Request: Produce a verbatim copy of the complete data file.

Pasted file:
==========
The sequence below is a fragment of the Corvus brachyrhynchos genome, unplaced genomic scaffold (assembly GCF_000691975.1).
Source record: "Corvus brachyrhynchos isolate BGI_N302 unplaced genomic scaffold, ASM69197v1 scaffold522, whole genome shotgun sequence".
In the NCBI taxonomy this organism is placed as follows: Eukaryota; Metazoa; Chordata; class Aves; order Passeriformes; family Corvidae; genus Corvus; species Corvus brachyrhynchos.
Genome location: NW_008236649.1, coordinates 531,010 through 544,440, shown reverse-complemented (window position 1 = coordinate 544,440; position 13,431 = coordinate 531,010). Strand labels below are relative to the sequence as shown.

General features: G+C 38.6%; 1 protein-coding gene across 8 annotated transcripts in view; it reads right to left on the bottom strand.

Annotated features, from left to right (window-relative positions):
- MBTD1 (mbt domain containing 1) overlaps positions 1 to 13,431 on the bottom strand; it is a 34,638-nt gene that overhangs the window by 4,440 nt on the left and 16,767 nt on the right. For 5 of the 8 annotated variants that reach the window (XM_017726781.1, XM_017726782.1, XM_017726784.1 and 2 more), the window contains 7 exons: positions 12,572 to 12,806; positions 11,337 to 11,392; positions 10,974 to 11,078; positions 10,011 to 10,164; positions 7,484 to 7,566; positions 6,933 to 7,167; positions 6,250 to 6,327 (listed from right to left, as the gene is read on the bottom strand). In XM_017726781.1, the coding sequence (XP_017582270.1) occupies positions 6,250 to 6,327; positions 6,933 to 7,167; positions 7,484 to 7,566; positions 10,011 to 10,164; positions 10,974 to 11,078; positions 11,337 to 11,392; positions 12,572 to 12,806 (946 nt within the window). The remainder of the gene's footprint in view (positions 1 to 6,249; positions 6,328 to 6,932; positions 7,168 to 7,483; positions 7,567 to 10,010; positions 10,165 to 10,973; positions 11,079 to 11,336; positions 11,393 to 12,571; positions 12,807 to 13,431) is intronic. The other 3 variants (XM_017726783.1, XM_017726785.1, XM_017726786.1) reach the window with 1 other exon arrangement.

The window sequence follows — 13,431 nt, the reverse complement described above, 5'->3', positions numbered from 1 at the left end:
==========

The sequence below is a fragment of the Corvus brachyrhynchos genome, unplaced genomic scaffold (assembly GCF_000691975.1).
Source record: "Corvus brachyrhynchos isolate BGI_N302 unplaced genomic scaffold, ASM69197v1 scaffold522, whole genome shotgun sequence".
In the NCBI taxonomy this organism is placed as follows: Eukaryota; Metazoa; Chordata; class Aves; order Passeriformes; family Corvidae; genus Corvus; species Corvus brachyrhynchos.
Genome location: NW_008236649.1, coordinates 531,010 through 544,440, shown reverse-complemented (window position 1 = coordinate 544,440; position 13,431 = coordinate 531,010). Strand labels below are relative to the sequence as shown.

General features: G+C 38.6%; 1 protein-coding gene across 8 annotated transcripts in view; it reads right to left on the bottom strand.

Annotated features, from left to right (window-relative positions):
- MBTD1 (mbt domain containing 1) overlaps positions 1 to 13,431 on the bottom strand; it is a 34,638-nt gene that overhangs the window by 4,440 nt on the left and 16,767 nt on the right. For 5 of the 8 annotated variants that reach the window (XM_017726781.1, XM_017726782.1, XM_017726784.1 and 2 more), the window contains 7 exons: positions 12,572 to 12,806; positions 11,337 to 11,392; positions 10,974 to 11,078; positions 10,011 to 10,164; positions 7,484 to 7,566; positions 6,933 to 7,167; positions 6,250 to 6,327 (listed from right to left, as the gene is read on the bottom strand). In XM_017726781.1, the coding sequence (XP_017582270.1) occupies positions 6,250 to 6,327; positions 6,933 to 7,167; positions 7,484 to 7,566; positions 10,011 to 10,164; positions 10,974 to 11,078; positions 11,337 to 11,392; positions 12,572 to 12,806 (946 nt within the window). The remainder of the gene's footprint in view (positions 1 to 6,249; positions 6,328 to 6,932; positions 7,168 to 7,483; positions 7,567 to 10,010; positions 10,165 to 10,973; positions 11,079 to 11,336; positions 11,393 to 12,571; positions 12,807 to 13,431) is intronic. The other 3 variants (XM_017726783.1, XM_017726785.1, XM_017726786.1) reach the window with 1 other exon arrangement.

The window sequence follows — 13,431 nt, the reverse complement described above, 5'->3', positions numbered from 1 at the left end: